Seasonal depression, also known as Seasonal Affective Disorder, or SAD, is a form of depression that typically occurs in the winter due to the cold, lack of sunlight, and a decrease in outdoor activities. With activities already limited and an increase in depressive symptoms onset by the pandemic, it is expected that many more people will experience SAD this winter. Below are some tips from the Washington Post to help cope.
Line Up Things That Help
Joshua Gordon, director of the National Institute of Mental Health, advises: “If you know today is okay, but winter may be harder, lay the groundwork.” Gordon says this can include ensuring you have a steady supply of medication in case it becomes harder to get out, having a therapist lined up, and scheduling weekly calls with loved ones. If exercise helps, make a plan to work out safely indoors during wintertime; Mark Riechers, a 34-year-old radio producer with an affinity for cycling, says that can provide structure and normalcy.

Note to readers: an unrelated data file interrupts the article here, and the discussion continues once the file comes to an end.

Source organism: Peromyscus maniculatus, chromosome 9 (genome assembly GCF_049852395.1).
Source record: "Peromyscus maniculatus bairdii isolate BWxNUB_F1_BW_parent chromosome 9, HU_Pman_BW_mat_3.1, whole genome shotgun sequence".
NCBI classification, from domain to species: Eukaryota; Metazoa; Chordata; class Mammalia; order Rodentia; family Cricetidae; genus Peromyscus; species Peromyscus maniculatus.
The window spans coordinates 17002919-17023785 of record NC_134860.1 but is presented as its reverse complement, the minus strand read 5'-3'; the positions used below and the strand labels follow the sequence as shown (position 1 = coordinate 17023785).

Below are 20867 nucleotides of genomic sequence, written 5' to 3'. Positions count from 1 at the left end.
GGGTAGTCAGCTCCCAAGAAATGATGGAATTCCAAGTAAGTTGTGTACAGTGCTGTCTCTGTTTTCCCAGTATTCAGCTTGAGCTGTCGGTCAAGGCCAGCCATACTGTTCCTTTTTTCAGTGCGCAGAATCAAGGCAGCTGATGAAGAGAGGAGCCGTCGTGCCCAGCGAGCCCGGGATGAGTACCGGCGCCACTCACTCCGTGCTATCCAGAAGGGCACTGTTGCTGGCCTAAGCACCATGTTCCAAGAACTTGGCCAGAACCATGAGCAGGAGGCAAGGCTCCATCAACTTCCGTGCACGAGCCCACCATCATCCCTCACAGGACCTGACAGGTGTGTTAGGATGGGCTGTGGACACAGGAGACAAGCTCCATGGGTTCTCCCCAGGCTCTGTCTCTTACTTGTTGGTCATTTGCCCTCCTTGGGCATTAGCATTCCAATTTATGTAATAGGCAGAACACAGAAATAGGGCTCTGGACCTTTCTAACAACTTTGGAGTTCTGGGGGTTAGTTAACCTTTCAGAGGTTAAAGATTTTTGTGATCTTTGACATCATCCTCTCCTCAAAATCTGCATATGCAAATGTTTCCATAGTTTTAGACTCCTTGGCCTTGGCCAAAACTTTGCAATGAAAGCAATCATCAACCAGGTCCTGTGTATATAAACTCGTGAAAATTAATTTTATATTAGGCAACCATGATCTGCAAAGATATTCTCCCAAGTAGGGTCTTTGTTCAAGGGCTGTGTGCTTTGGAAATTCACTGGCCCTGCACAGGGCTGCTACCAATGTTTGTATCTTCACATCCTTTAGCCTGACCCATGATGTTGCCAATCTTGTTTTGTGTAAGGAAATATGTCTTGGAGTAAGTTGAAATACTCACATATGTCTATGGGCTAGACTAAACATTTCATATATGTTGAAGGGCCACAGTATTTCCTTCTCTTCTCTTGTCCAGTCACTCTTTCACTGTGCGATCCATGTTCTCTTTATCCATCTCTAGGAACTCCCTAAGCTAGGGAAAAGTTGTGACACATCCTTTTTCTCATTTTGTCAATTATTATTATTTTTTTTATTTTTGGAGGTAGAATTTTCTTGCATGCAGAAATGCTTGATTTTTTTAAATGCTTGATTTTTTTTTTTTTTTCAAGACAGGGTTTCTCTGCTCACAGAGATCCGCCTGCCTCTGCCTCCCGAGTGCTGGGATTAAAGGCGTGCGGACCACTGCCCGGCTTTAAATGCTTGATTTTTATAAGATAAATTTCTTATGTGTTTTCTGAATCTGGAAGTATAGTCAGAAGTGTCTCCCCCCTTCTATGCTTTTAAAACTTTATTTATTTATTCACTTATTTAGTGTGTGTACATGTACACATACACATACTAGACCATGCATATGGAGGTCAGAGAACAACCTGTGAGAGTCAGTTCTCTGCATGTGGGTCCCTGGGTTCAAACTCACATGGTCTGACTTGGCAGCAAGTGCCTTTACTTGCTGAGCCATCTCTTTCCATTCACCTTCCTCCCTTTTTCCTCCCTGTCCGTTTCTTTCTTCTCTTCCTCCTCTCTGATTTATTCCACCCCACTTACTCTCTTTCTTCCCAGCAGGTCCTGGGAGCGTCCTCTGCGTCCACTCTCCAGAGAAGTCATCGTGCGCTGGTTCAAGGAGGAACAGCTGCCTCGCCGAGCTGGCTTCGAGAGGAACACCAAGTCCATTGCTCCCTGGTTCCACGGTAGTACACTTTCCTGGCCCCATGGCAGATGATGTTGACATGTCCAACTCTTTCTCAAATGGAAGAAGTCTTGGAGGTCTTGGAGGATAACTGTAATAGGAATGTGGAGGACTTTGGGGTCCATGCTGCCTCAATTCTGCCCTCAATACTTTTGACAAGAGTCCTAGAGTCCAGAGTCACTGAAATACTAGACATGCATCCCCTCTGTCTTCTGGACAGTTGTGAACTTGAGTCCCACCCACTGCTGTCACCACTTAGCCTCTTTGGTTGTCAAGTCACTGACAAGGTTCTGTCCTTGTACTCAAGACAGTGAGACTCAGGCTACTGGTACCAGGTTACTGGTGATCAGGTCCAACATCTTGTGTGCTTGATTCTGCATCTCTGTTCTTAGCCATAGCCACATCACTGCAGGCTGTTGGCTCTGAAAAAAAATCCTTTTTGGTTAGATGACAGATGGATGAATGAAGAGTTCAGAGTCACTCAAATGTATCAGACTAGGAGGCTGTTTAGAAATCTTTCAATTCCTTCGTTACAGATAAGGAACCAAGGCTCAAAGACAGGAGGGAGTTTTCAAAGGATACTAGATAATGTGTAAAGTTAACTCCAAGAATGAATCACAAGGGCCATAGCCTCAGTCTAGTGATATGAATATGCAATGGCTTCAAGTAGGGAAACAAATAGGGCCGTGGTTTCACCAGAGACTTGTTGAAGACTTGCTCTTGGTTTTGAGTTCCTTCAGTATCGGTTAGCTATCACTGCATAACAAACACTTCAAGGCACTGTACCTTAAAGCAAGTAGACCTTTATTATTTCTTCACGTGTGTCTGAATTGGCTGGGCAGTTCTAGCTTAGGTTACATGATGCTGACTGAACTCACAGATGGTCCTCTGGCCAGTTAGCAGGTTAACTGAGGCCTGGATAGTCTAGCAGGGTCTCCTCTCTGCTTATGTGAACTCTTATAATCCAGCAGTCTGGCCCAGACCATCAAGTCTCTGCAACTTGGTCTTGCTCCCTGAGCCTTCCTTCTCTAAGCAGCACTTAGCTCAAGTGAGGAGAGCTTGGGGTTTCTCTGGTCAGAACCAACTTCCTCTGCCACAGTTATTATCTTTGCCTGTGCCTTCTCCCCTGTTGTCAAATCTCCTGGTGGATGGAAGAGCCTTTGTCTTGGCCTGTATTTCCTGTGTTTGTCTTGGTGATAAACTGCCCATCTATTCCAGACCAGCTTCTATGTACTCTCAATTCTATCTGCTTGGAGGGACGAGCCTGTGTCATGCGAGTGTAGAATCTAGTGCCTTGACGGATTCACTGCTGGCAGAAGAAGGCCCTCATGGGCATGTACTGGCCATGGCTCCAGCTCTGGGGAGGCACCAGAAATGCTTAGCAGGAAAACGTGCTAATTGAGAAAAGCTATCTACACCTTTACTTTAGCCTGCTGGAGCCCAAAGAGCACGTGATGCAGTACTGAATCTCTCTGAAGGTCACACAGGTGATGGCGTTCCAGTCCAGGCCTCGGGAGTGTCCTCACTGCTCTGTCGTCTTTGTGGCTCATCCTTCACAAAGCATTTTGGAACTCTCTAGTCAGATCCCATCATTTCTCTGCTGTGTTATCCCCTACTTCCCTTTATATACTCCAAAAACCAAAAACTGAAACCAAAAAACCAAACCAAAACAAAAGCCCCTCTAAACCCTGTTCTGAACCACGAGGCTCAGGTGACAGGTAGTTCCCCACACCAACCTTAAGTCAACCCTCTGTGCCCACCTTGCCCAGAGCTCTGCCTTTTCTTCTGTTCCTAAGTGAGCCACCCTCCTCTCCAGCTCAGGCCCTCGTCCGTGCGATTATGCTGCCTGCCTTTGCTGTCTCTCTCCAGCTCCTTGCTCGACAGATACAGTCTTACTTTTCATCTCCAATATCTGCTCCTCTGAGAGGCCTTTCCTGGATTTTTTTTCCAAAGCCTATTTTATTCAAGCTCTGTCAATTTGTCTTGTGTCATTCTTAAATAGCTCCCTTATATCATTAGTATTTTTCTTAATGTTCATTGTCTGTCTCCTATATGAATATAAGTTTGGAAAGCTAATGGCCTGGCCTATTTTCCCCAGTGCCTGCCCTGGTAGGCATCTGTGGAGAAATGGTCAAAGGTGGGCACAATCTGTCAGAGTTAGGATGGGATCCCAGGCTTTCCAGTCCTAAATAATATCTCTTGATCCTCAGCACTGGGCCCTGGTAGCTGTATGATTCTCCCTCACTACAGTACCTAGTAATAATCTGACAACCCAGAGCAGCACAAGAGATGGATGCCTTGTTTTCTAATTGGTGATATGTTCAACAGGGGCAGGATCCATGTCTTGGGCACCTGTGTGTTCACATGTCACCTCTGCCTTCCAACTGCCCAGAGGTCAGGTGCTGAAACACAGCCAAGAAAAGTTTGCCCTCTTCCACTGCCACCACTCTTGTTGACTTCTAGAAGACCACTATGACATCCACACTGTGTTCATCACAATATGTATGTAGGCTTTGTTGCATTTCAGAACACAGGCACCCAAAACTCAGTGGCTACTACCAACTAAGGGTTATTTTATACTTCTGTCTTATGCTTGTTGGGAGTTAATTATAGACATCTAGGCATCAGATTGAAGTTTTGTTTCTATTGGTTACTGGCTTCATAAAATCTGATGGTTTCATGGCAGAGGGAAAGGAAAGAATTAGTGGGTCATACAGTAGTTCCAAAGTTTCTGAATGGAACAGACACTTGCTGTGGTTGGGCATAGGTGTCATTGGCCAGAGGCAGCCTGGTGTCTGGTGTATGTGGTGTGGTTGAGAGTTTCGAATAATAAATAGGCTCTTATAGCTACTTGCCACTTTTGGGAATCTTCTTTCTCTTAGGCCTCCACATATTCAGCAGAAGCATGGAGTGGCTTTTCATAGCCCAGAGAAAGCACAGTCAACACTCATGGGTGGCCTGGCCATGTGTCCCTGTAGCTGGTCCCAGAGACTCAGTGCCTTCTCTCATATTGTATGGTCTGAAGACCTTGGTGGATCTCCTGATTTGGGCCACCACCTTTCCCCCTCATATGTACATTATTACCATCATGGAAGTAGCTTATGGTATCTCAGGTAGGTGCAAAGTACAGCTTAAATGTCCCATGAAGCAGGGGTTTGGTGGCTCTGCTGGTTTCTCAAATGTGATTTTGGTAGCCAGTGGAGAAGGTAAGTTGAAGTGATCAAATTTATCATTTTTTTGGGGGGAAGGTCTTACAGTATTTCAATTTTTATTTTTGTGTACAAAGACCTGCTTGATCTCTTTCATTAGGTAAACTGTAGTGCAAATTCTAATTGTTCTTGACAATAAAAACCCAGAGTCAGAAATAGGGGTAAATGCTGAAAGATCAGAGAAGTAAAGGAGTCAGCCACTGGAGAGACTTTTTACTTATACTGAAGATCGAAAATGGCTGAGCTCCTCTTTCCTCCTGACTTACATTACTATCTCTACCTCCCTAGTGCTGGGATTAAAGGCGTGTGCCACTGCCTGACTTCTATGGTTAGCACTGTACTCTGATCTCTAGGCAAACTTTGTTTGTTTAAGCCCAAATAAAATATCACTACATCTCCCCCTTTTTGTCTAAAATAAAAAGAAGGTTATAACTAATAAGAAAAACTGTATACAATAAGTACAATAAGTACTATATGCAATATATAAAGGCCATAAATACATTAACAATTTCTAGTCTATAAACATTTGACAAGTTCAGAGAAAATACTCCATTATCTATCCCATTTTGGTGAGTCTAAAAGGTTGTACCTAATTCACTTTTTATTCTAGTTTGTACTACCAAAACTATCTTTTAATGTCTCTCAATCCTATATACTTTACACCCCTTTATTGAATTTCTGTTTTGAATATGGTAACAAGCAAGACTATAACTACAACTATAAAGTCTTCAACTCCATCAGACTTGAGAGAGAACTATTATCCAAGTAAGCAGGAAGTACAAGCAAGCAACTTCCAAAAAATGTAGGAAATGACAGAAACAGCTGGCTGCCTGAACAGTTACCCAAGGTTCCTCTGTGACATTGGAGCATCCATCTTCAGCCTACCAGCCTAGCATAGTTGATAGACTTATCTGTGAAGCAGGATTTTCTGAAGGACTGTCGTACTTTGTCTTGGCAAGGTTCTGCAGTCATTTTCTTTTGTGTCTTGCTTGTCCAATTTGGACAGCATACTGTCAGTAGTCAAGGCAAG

Know Your Triggers
She recommends writing down in advance the warning signs of when depression may be deepening — for example, when you stop taking care of yourself or your home.
Get a Light Box or SAD Lamp
Figure Out Ways to Stay Connected
Try to broaden your support network beyond your loved ones. “Reach out to the people around you, find your online communities, just to know that you’re not alone,” Pfenning says.
Gordon says talking to someone else about your feelings can also help you gauge whether you’re just feeling off or whether there’s something more serious going on. “For people who are thinking of harming themselves, talking to someone really helps,” he says.
Take Advantage of Online Therapy
Telehealth, or virtual health care, is revolutionizing mental health care and making it more accessible, Carlson says. It can also make therapy a little less daunting for new patients because it can be accessed directly from home.
Preparing coping mechanisms such as this will do more than help mitigate depression; it will make people more prepared to handle new crises, Gordon says. “While the pandemic is a challenge to all of us,” he says, “it’s also an opportunity to build resilience.”